Our very first black and grey tank dump happened this past weekend. All was going well until Laurie unscrewed the cap to the tanks. Out spewed liquid! The levers were closed so we were flabbergasted as to what the liquid was and if we'd get in trouble with the campground maintenance guy, etc.
We pondered what we might have done. I did push the limit when the grey tank showed 4 lights (full) because I needed to wash the dishes and my hair! Was that the reason? Was it something else? I know we also need to get better at leveling both front to back and sideways!
Of course, we reached out to our expert RV guy, Jeff Johnston.
"Some RV companies fill the grey and black tanks at the factory as a leak-test for the system. They occasionally forget to drain them. When you took the pipe cap off to attach the hose, even with the valves closed, there's a bit of water between the cap and valve. It should have been fresh water from the factory.
I've run into the full tank problem numerous times when doing road tests on new rigs. I usually drain the tanks at home, just open the valves and let the clean water run off. On one test my Mom and Dad were with me and when Mom showered, it immediately started backing up into the shower stall. I had to go out -- we were in a relatively private, remote desert location -- and discreetly allow the grey tank to drain before she could finish. We were surrounded by heavy brush so the discreet part was easy.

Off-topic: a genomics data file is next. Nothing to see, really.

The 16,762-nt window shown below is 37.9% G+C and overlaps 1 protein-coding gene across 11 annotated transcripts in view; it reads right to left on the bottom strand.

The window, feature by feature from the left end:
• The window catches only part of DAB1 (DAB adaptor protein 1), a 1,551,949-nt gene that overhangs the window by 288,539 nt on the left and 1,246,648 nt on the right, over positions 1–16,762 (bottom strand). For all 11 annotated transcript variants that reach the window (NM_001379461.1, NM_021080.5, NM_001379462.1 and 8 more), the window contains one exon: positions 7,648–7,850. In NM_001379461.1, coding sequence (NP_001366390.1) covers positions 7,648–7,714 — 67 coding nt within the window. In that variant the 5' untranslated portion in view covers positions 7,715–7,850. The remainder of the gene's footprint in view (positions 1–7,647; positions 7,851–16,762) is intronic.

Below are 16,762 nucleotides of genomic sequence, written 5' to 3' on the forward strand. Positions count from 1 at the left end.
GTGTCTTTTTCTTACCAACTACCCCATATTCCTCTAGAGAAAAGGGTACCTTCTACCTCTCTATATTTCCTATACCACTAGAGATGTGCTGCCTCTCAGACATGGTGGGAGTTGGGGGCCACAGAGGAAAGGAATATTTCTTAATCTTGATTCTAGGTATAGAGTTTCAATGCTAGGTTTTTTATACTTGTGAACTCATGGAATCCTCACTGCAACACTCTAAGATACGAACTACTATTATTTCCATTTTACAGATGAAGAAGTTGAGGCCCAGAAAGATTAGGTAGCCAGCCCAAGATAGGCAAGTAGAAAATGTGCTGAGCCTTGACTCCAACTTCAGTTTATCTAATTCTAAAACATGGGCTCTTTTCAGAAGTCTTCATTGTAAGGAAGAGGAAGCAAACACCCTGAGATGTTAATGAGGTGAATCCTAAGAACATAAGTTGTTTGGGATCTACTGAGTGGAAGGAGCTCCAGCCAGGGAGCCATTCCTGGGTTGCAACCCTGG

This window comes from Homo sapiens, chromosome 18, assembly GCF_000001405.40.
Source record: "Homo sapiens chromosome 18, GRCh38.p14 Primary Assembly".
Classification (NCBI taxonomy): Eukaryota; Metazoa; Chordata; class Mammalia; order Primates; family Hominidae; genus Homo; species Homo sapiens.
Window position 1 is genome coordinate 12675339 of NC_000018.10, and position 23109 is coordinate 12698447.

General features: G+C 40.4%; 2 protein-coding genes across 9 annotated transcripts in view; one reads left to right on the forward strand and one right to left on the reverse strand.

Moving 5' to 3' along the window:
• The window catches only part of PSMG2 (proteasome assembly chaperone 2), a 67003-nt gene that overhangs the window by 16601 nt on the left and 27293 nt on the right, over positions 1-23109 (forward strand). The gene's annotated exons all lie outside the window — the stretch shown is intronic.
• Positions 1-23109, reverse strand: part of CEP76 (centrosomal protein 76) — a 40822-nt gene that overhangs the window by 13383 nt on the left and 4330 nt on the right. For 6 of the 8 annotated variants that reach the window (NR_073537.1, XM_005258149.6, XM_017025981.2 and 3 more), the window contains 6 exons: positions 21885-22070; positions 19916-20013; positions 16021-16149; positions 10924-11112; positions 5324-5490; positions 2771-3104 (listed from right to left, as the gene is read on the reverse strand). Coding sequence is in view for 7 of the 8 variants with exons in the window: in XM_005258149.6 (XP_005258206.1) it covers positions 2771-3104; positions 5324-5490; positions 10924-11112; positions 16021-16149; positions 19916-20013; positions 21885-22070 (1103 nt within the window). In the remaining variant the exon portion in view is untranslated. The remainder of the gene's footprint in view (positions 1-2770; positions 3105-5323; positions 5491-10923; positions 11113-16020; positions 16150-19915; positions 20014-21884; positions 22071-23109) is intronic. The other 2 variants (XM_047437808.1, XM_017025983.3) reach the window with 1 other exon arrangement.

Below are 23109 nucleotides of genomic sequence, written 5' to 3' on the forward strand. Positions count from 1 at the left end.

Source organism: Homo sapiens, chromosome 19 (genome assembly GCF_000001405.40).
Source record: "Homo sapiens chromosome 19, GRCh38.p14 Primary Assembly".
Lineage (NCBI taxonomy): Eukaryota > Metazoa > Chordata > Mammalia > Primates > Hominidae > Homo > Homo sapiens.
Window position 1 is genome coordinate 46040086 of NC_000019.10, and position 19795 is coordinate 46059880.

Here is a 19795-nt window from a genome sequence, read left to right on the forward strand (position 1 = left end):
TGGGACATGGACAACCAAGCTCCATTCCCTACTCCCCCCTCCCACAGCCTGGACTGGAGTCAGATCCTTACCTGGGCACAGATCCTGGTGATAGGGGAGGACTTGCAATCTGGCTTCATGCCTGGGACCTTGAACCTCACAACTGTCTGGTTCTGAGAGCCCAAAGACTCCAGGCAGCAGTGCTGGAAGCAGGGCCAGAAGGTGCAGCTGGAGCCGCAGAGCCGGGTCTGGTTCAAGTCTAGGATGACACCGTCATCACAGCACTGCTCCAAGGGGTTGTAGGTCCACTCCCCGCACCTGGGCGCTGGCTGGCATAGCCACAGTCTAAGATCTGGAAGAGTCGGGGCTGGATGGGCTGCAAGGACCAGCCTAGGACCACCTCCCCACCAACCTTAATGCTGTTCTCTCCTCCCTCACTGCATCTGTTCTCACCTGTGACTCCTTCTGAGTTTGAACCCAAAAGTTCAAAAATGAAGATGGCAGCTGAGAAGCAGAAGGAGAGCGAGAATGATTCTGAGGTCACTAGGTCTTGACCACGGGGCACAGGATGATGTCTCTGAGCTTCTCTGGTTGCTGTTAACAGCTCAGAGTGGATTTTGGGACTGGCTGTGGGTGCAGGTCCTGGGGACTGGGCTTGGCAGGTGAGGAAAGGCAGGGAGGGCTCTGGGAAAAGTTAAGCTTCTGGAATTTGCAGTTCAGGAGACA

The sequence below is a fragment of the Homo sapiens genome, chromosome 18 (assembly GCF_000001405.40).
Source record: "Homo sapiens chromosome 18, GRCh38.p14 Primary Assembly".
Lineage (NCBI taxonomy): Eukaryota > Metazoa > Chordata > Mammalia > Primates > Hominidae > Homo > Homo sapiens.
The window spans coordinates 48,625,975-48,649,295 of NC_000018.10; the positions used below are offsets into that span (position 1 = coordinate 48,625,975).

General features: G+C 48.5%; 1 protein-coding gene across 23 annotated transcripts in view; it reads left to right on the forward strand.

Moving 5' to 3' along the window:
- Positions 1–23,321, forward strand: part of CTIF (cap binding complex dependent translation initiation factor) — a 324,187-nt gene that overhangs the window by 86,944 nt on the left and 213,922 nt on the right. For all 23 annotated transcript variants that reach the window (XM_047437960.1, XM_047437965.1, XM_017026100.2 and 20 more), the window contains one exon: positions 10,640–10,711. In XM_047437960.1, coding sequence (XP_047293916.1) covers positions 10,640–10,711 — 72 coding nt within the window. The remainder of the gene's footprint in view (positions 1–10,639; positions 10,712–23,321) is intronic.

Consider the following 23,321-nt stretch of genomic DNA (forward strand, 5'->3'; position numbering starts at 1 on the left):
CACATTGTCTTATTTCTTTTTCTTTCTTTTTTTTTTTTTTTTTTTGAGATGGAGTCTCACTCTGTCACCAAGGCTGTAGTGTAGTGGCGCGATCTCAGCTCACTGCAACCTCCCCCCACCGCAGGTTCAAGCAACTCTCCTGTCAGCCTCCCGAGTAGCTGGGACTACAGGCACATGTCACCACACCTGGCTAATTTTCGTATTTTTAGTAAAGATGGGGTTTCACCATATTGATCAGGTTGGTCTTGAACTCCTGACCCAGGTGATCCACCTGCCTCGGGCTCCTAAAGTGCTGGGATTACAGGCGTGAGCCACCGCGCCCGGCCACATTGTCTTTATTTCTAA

If the tanks started empty, and there was some fluid present when the cap was removed, it could mean you have a leaky black or grey tank knife valve. Your nose would tell you which it was. I think this is the least likely scenario.
Those tank fill level lights are guidelines only. They are notoriously inaccurate, even on new rigs, but they're cheap to install so the industry keeps using them. If your rig is off-level a bit, that can cause the water in the semi-full tank to slosh towards the level indicators and give a false full reading. Opposite is true if the rig is tilted the other way. This is especially prevalent with broad, flat, shallow tanks such as the typical holding tank. In the black tank debris can also eventually build up and cause false readings."
Thank you Jeff!